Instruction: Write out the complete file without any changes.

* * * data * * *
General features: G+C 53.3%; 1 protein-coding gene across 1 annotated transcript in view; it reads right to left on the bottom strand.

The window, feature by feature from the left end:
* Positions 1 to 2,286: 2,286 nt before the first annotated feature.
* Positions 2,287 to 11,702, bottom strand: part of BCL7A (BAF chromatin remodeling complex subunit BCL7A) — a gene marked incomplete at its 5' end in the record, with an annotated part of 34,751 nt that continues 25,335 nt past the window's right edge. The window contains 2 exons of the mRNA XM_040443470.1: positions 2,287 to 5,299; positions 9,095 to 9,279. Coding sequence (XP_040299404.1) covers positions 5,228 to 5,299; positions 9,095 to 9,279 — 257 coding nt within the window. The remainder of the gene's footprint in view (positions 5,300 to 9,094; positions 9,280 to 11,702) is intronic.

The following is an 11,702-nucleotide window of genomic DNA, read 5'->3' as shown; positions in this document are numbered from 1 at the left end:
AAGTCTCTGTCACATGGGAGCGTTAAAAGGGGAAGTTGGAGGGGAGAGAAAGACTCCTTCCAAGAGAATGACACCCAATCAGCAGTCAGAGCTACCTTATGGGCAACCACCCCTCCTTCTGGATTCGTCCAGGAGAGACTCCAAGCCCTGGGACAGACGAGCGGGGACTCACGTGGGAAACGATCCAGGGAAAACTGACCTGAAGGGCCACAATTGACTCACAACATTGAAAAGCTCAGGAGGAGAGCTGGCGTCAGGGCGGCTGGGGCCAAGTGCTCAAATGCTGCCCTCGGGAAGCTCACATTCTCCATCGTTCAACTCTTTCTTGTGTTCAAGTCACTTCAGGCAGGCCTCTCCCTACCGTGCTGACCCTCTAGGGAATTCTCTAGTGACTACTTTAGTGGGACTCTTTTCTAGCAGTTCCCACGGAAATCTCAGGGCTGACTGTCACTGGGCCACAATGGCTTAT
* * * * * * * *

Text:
General features: G+C 53.3%; 1 protein-coding gene across 1 annotated transcript in view; it reads right to left on the bottom strand.

The window, feature by feature from the left end:
* Positions 1 to 2,286: 2,286 nt before the first annotated feature.
* Positions 2,287 to 11,702, bottom strand: part of BCL7A (BAF chromatin remodeling complex subunit BCL7A) — a gene marked incomplete at its 5' end in the record, with an annotated part of 34,751 nt that continues 25,335 nt past the window's right edge. The window contains 2 exons of the mRNA XM_040443470.1: positions 2,287 to 5,299; positions 9,095 to 9,279. Coding sequence (XP_040299404.1) covers positions 5,228 to 5,299; positions 9,095 to 9,279 — 257 coding nt within the window. The remainder of the gene's footprint in view (positions 5,300 to 9,094; positions 9,280 to 11,702) is intronic.

The following is an 11,702-nucleotide window of genomic DNA, read 5'->3' as shown; positions in this document are numbered from 1 at the left end:
AAGTCTCTGTCACATGGGAGCGTTAAAAGGGGAAGTTGGAGGGGAGAGAAAGACTCCTTCCAAGAGAATGACACCCAATCAGCAGTCAGAGCTACCTTATGGGCAACCACCCCTCCTTCTGGATTCGTCCAGGAGAGACTCCAAGCCCTGGGACAGACGAGCGGGGACTCACGTGGGAAACGATCCAGGGAAAACTGACCTGAAGGGCCACAATTGACTCACAACATTGAAAAGCTCAGGAGGAGAGCTGGCGTCAGGGCGGCTGGGGCCAAGTGCTCAAATGCTGCCCTCGGGAAGCTCACATTCTCCATCGTTCAACTCTTTCTTGTGTTCAAGTCACTTCAGGCAGGCCTCTCCCTACCGTGCTGACCCTCTAGGGAATTCTCTAGTGACTACTTTAGTGGGACTCTTTTCTAGCAGTTCCCACGGAAATCTCAGGGCTGACTGTCACTGGGCCACAATGGCTTAT